I like this entrance a lot because it gives you access to places that show off Yellowstone's best. Mammoth Hotsprings, the massive terrace of bubbling, belching, stinking pools and springs, and rocks in vivid colors near the entrance. I always end up in the Lamar River Valley, a wild and beautiful place that is one of the best places in the park for wildlife viewing, especially in the spring and fall. One afternoon in the Lamar, I spotted countless herds of bison, elk, a black bear, a grizzly bear, and a pack of wolves.
Mammoth Campground. This campground, open year-round, is just down the hill from the Mammoth. It has 85 sites, most that can fit an RV, and 51 tent pads. It's one of few campgrounds open year-round. First come, first served. Because it's near the entrance, there will be plenty of traffic going by during busy times, so not the best for peace and quiet. For convenience, it's great. It's a short walk to Mammoth.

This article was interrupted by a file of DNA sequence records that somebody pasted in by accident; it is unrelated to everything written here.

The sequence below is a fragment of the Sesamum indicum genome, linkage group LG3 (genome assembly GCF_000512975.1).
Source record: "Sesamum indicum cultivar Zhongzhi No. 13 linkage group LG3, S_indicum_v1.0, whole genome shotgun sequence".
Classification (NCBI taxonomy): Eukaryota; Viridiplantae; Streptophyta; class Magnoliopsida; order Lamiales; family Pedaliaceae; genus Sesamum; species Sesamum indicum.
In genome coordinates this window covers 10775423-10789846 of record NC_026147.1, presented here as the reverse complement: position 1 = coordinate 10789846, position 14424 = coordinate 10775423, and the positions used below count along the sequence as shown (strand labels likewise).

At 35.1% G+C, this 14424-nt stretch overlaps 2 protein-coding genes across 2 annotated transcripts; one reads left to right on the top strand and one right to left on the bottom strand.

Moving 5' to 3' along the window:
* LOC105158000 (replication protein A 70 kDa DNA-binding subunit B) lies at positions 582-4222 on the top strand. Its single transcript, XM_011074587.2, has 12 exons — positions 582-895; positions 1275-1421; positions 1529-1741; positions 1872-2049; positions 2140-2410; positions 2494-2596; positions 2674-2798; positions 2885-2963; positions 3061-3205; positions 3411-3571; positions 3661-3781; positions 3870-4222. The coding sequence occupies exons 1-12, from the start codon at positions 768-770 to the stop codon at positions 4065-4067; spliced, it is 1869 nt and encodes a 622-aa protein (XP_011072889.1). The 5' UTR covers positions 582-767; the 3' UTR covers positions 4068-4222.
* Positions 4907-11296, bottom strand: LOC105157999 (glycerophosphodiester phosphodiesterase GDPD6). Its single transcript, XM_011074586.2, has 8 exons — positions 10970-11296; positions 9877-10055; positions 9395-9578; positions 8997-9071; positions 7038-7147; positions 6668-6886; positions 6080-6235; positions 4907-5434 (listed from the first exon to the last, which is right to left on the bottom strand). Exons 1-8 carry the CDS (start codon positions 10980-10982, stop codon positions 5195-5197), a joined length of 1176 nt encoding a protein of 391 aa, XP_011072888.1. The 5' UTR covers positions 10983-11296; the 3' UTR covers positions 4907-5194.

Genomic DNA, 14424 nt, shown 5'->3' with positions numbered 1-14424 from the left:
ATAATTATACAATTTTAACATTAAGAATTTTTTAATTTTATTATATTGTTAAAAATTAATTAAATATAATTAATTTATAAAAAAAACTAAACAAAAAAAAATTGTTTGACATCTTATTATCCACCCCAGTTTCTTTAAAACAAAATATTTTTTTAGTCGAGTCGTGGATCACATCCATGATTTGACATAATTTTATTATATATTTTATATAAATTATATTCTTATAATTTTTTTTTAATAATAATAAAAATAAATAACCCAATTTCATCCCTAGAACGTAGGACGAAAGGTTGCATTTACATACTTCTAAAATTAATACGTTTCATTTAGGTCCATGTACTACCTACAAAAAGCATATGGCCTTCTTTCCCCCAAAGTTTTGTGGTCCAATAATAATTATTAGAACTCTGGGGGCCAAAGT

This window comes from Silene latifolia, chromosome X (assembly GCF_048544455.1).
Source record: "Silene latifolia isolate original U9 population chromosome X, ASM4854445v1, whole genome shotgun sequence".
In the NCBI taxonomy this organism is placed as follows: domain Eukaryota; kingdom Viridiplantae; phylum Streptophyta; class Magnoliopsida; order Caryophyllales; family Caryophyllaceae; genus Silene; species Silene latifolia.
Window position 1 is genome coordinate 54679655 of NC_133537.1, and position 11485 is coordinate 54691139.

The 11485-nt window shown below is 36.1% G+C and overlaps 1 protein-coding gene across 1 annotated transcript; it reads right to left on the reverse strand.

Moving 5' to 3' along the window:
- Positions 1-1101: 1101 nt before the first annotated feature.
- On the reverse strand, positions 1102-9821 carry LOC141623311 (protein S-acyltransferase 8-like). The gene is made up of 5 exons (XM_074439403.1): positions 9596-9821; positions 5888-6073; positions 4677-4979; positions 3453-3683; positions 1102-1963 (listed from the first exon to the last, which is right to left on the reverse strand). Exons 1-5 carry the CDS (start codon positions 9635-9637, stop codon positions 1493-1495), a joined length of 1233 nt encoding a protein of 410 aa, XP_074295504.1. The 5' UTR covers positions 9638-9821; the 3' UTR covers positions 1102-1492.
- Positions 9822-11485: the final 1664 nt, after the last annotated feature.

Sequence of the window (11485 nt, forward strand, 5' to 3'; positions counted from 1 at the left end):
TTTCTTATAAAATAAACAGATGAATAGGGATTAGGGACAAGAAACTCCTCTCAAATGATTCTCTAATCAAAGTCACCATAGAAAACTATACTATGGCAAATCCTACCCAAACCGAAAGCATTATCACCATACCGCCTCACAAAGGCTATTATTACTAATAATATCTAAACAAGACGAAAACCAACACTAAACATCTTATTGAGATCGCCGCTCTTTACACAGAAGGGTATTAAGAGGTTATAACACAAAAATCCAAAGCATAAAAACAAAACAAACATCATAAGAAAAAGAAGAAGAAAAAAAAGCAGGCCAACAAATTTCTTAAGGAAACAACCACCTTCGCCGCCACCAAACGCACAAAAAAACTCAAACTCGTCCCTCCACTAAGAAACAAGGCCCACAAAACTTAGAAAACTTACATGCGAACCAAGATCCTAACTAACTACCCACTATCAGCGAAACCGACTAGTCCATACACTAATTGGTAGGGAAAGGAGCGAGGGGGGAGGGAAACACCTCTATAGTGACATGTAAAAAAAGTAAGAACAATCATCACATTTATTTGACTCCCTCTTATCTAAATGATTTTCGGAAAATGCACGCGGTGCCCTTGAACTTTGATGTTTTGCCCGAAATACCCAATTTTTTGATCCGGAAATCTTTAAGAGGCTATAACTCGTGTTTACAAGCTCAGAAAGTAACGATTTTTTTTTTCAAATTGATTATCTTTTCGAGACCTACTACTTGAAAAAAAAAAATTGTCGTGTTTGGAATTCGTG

- Must do: Because it's close to the Boiling River when my son and I camp here, we always have to go for a soak. The boiling river comes out of the ground at 115-140 degrees Fahrenheit. It then runs into the colder Gardner River, forming a series of lovely pools that are just right for soaking. No changing facilities, so go with a plan.
Slough Creek. This campground is in the heart of the Lamar valley, so it's perfect for wildlife viewing. I once spent an afternoon sitting on an overlook, a five-minute hike from this campground, watching a pack of wolves nap, laze around, and play through my spotting scope. Below me, bison grazed along the creek. Slough Creek is what makes this campground special for an angler like me. The stream is full of cutthroats and a great place to fish. It is, however, no secret, so it can be crowded and the trout finicky. It's open mid-June through mid-October, has 23 sites and vault toilets, and is first-come, first-served.